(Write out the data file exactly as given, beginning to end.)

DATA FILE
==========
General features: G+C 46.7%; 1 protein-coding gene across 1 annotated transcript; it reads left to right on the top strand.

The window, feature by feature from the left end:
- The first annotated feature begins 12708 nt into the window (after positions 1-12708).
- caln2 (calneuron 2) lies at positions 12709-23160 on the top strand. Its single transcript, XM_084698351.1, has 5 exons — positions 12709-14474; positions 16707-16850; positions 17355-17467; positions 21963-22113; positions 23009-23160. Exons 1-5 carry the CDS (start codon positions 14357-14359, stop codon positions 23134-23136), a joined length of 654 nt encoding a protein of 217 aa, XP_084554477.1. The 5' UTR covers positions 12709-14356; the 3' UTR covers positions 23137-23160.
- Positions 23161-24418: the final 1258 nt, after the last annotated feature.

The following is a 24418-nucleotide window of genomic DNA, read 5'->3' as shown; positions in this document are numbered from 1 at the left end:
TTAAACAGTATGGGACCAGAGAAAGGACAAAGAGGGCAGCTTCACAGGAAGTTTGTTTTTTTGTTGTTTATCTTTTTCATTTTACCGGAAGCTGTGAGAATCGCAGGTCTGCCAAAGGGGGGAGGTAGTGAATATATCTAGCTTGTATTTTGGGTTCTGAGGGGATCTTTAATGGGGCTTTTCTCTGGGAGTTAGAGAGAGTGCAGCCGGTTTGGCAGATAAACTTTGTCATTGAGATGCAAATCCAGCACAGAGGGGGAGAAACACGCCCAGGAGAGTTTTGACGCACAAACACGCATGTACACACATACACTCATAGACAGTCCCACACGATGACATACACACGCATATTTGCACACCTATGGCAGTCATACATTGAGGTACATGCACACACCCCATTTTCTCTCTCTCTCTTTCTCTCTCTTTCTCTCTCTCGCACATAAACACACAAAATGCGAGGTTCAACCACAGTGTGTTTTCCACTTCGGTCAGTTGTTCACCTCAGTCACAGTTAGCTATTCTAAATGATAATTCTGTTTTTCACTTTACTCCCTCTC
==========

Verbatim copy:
General features: G+C 46.7%; 1 protein-coding gene across 1 annotated transcript; it reads left to right on the top strand.

The window, feature by feature from the left end:
- The first annotated feature begins 12708 nt into the window (after positions 1-12708).
- caln2 (calneuron 2) lies at positions 12709-23160 on the top strand. Its single transcript, XM_084698351.1, has 5 exons — positions 12709-14474; positions 16707-16850; positions 17355-17467; positions 21963-22113; positions 23009-23160. Exons 1-5 carry the CDS (start codon positions 14357-14359, stop codon positions 23134-23136), a joined length of 654 nt encoding a protein of 217 aa, XP_084554477.1. The 5' UTR covers positions 12709-14356; the 3' UTR covers positions 23137-23160.
- Positions 23161-24418: the final 1258 nt, after the last annotated feature.

The following is a 24418-nucleotide window of genomic DNA, read 5'->3' as shown; positions in this document are numbered from 1 at the left end:
TTAAACAGTATGGGACCAGAGAAAGGACAAAGAGGGCAGCTTCACAGGAAGTTTGTTTTTTTGTTGTTTATCTTTTTCATTTTACCGGAAGCTGTGAGAATCGCAGGTCTGCCAAAGGGGGGAGGTAGTGAATATATCTAGCTTGTATTTTGGGTTCTGAGGGGATCTTTAATGGGGCTTTTCTCTGGGAGTTAGAGAGAGTGCAGCCGGTTTGGCAGATAAACTTTGTCATTGAGATGCAAATCCAGCACAGAGGGGGAGAAACACGCCCAGGAGAGTTTTGACGCACAAACACGCATGTACACACATACACTCATAGACAGTCCCACACGATGACATACACACGCATATTTGCACACCTATGGCAGTCATACATTGAGGTACATGCACACACCCCATTTTCTCTCTCTCTCTTTCTCTCTCTTTCTCTCTCTCGCACATAAACACACAAAATGCGAGGTTCAACCACAGTGTGTTTTCCACTTCGGTCAGTTGTTCACCTCAGTCACAGTTAGCTATTCTAAATGATAATTCTGTTTTTCACTTTACTCCCTCTC